CLT: Question 7

When the population distribution is binomial with p = .5, how do the various sample sizes (i.e., N = 5, 25, or 100) affect the distribution of possible sample means?

As the Central Limit Theorem states, the sampling distributions for the different sample sizes each have a mean of .5, the population mean. Therefore, with a binomial population distribution and p = .5, sample size does not affect the accuracy of sample means.

Sorry, this answer is incorrect!

You answered that because the sampling distribution of the mean is centered around the population mean of .5 regardless of sample size, sample size does not affect the accuracy of sample means. Although the sampling distribution has a mean equal to the population mean, the Central Limit Theorem also states how the sample size affects the shape and spread of the sampling distribution. How so?

When N is 25 or smaller, the sampling distribution of the mean is noticeably skewed even with a binomial population distribution and p = .5.

Sorry, this answer is incorrect!
You answered that when N is 25 or smaller with p = .5, the sampling distribution of the mean is noticeably skewed. Actually when p=.5, the population is a symmetrical distribution. In this case, the sampling distributions of means for the various sample sizes are all exactly symmetrical around the mean of p = .5.

What is affected by sample size in this case is the continuity of the sampling distribution, with smaller samples producing a more limited and discrete set of possible means. If the population distribution was skewed (e.g., p = .1 as we will see next), even larger samples would be needed to produce a sampling distribution of the mean that approached being continuous and normal.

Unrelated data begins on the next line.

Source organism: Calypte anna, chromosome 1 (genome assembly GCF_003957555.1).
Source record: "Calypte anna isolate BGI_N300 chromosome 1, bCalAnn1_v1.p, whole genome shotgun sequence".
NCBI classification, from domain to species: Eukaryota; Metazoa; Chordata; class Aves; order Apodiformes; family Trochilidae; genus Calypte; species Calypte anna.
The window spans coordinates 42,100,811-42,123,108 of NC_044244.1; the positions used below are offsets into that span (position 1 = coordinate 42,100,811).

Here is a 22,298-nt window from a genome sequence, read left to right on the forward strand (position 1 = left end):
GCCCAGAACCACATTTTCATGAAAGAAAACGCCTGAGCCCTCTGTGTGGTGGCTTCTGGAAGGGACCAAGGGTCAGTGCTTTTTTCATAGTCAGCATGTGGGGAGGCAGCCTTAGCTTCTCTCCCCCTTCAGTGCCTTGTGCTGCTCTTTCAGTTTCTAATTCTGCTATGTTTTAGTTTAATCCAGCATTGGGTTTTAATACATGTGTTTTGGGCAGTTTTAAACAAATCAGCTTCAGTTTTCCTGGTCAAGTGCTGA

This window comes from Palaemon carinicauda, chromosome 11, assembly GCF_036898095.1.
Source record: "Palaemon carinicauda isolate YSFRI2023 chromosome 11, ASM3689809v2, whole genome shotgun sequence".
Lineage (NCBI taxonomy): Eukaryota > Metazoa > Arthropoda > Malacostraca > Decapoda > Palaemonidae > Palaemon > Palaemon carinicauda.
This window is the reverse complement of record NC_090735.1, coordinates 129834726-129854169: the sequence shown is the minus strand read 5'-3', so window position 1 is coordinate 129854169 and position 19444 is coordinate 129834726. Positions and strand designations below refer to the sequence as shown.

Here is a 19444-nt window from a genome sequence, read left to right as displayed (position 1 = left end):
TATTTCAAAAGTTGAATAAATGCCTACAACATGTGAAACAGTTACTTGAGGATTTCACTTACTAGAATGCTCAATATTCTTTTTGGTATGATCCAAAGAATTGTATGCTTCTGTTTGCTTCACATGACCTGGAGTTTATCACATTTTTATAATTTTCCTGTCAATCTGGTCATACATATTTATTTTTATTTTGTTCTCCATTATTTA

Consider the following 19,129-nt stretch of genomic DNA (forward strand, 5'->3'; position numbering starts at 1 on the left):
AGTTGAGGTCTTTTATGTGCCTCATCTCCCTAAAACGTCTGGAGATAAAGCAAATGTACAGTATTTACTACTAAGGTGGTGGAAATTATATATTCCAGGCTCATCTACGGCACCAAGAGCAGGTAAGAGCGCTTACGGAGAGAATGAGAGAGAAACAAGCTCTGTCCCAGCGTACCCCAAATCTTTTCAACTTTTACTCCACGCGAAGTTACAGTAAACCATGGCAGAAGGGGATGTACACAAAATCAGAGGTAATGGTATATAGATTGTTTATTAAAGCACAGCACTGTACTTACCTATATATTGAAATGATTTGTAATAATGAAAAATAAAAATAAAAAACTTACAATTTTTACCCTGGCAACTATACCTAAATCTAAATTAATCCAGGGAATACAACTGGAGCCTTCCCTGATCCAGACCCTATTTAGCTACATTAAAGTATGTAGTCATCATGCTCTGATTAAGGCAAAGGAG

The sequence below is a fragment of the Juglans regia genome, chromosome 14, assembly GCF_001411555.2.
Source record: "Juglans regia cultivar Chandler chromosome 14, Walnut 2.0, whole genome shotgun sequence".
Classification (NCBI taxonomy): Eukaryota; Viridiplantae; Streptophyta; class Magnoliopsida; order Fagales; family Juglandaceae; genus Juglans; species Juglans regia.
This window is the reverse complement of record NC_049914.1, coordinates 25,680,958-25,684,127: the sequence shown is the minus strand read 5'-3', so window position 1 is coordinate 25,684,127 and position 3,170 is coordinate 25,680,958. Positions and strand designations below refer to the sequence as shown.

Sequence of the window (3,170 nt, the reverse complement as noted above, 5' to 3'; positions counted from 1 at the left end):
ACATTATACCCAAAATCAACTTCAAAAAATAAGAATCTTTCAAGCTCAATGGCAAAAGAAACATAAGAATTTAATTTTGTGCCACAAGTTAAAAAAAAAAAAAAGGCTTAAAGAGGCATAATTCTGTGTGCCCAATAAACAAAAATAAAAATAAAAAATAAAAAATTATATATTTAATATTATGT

The sampling distribution based on N = 100 has sample means more tightly clustered around the mean of .5 and thus, yields more accurate estimates of the population mean than the smaller sample sizes.

Yes, good answer!

The sampling distribution based on N = 100 produces more accurate sample means than when N = 5 or N =25 for both normal populations and binomial populations with p = .5. In other words, sample means become less variable with larger sample sizes. This may be seen mathematically in the formula for the standard error of the mean:

Regardless of sample size, the sampling distribution of the mean tends to be binomial, just like the parent population.

Sorry, this answer is incorrect!

You answered that regardless of sample size, the sampling distribution of the mean will tend to resemble the parent distribution which is binomial. Whereas the only possible outcomes in the parent population are 0 and 1, the sample means for the various sample sizes include values between 0 and 1.

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